The NATO alliance in Afghanistan anticipates insurgents will attempt to launch an extensive new round of attacks against U.S. and coalition forces as well as Afghan civilians "in the coming days," according to an International Security Assistance Force military official.
The assessment comes as the Pentagon issued its latest semi-annual report to Congress on Afghanistan, which concludes that gains are significant enough to allow for the beginning of transferring security to the Afghans in parts of the country.
"We expect insurgents to attempt a surge of violence in the coming days in order to try and achieve a propaganda victory," the ISAF officer told CNN. ISAF has been briefing reporters on the expected threat but officials decline to be identified because it involves intelligence matters.
Intelligence, the ISAF officer said, indicates attacks were likely to come from Taliban fighters affiliated with the al Qaeda-related Haqqani network. That network exerts its most significant power in eastern Afghanistan and the capitol of Kabul. He noted insurgents in southern Afghanistan may be currently preoccupied with the spring poppy harvest.
The ISAF officer noted that the alliance has seen similar surges at this time in recent years. "What basically they are trying to do is start their spring offensive and they think by surging their forces and having a concentrated series of attacks that they can demonstrate their power and relevance, and influence over the Afghan population."
ISAF feels the increased coalition attacks on insurgents have had an impact, and new attacks by insurgents signal their effort to recoup their losses.
"Over the past several months insurgents have suffered a number of setbacks, having been pushed out of key sanctuaries. They have lost more weapons caches than any previous year and they have lost hundreds of insurgent commanders and thousands of fighters," the officer said.
In the 90 days ending April 22, coalition special forces conducted 1,393 operations, capturing or killing 468 insurgent commanders, and capturing or killing 2,637 lower-level insurgents.
In response to the latest intelligence, ISAF has "increased" measures to protect its forces as well as sharing the intelligence with the Afghan government, the officer said. The expectation is new attacks would continue to focus on the latest Taliban tactics of assassinations, small arms attacks and going after so-called "soft" targets of Afghan civilians. The officer also said the alliance is watching for more of the "impersonation and infiltration-type attacks that you have seen in the last several days."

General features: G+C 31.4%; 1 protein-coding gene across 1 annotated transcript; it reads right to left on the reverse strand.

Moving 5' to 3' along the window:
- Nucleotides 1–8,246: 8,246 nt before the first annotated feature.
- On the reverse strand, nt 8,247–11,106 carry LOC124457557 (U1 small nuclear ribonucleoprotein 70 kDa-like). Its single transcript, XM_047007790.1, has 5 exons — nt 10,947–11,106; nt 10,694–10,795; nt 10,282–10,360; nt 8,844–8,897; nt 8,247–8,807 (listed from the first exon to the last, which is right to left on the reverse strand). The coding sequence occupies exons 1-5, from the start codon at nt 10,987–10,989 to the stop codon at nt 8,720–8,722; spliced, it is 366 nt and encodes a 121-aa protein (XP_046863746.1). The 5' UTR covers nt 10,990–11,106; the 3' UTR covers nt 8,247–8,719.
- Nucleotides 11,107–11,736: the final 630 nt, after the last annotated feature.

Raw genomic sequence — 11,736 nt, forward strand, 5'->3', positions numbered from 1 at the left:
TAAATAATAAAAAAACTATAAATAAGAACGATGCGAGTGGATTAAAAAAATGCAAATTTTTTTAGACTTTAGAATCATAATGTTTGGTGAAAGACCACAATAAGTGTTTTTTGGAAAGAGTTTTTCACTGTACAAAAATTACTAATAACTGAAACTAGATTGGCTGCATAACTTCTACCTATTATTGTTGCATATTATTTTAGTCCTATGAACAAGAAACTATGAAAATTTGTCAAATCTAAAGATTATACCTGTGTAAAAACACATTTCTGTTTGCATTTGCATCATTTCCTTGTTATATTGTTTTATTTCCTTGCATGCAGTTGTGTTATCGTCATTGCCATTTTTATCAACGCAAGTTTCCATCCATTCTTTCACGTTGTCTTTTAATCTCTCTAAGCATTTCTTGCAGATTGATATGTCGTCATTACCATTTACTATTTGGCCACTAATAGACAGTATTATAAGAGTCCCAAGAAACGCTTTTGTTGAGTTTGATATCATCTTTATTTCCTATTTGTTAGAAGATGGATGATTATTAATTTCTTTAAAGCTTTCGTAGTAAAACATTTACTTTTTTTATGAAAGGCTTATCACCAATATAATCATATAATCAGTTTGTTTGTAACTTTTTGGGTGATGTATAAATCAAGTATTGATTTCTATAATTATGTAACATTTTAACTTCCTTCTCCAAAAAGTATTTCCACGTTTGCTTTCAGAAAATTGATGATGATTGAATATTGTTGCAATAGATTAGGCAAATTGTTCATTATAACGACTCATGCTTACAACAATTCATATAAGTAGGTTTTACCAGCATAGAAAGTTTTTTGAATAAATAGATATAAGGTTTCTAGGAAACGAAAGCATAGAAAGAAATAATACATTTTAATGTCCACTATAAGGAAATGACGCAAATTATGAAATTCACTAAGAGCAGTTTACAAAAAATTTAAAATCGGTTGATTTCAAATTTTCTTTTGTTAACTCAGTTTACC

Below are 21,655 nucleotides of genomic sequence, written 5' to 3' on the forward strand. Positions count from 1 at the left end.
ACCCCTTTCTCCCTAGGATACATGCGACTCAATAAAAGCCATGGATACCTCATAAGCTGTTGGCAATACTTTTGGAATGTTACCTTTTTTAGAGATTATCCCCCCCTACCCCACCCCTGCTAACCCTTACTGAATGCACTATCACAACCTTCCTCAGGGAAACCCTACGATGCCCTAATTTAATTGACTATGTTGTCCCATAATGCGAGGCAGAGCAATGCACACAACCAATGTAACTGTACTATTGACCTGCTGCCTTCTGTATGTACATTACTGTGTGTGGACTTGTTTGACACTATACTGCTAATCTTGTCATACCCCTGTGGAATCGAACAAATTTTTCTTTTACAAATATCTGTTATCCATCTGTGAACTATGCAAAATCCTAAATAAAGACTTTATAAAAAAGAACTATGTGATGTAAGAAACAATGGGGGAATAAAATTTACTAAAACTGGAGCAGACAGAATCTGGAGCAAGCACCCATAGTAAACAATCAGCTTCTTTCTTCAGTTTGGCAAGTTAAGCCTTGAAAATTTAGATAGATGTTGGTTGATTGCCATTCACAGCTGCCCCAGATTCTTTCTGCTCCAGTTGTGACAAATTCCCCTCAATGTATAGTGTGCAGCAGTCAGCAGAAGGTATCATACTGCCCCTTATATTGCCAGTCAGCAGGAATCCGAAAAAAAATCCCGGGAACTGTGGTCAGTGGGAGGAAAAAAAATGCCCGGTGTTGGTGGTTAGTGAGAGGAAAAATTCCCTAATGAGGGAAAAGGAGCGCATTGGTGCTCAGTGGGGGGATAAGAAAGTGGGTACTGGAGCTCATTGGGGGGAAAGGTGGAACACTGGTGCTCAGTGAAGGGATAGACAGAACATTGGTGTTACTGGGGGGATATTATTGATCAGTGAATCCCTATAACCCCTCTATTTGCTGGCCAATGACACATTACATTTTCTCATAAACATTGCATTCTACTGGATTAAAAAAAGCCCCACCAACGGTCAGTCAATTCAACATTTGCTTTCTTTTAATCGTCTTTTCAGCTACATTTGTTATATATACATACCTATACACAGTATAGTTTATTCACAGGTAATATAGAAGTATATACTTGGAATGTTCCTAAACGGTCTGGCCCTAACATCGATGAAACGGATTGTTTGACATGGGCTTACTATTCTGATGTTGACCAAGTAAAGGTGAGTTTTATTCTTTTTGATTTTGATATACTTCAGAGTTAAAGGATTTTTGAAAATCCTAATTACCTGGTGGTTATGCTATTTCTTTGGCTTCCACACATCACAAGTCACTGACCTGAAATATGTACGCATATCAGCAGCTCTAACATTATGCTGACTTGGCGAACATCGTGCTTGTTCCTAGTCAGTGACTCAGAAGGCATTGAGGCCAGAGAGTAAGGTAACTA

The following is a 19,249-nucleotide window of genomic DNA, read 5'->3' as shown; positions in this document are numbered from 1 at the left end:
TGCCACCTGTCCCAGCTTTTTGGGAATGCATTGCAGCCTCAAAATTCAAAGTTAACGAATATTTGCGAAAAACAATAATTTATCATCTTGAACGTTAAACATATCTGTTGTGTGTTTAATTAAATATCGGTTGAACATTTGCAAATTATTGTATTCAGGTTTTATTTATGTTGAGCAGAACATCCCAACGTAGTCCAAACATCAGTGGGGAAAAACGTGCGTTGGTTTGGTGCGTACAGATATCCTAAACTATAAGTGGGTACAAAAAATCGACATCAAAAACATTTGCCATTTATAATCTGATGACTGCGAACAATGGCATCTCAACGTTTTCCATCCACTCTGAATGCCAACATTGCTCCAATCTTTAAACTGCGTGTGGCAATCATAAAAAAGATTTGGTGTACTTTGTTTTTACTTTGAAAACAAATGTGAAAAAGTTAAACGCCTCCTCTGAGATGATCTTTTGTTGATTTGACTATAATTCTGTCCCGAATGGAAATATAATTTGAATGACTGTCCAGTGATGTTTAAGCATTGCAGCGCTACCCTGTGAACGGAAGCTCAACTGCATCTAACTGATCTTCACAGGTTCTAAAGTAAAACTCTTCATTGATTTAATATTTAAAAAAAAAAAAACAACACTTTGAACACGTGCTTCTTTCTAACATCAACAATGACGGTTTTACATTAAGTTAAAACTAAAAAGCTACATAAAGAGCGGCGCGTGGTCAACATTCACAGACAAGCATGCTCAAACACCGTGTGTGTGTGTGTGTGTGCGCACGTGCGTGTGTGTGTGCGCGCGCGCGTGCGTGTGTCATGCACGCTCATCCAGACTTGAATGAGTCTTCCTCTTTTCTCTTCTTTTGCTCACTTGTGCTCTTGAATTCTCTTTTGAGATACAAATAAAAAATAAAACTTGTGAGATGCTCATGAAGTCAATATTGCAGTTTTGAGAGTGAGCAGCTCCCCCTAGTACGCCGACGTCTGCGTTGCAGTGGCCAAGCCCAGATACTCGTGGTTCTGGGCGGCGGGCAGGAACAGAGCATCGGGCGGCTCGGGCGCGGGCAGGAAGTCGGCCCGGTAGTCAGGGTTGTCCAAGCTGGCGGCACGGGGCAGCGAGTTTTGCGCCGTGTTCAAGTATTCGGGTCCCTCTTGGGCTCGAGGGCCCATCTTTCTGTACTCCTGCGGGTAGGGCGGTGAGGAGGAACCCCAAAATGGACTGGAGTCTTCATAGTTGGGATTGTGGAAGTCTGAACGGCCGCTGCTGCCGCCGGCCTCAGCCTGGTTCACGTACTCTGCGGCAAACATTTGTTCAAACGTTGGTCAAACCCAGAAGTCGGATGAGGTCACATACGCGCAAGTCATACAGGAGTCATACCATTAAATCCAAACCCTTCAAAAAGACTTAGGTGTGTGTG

He noted that the alliance remains uncertain if recent attacks by Afghans in military uniforms really are the work of impersonators loyal to the Taliban. ISAF is currently helping train 450 counterintelligence experts in the Afghan forces to help watch for such activity, a doubling of the current counterintelligence force.
This all comes as the Pentagon released its latest report to Congress on the progress in Afghanistan. The military says gains made in Afghanistan over the last half year has created the "necessary conditions" to begin transferring control of security to the Afghanistan government in seven areas of the country inhabited by approximately 20% to 25% of the population.
The latest semi-annual report concludes insurgent momentum has been halted in much of the country, though the gains are "fragile and reversible." However, the report notes that efforts to fortify government and development was "slower than security gains" over the last six months.
The total number of security incidents were higher from October 2010 through March 2011 compared to the same period of the winter of 2009-2010 the report said. The report says this is mainly due to increased ISAF and Afghan troop presence, which allowed for a higher pace of operations against insurgents safe havens.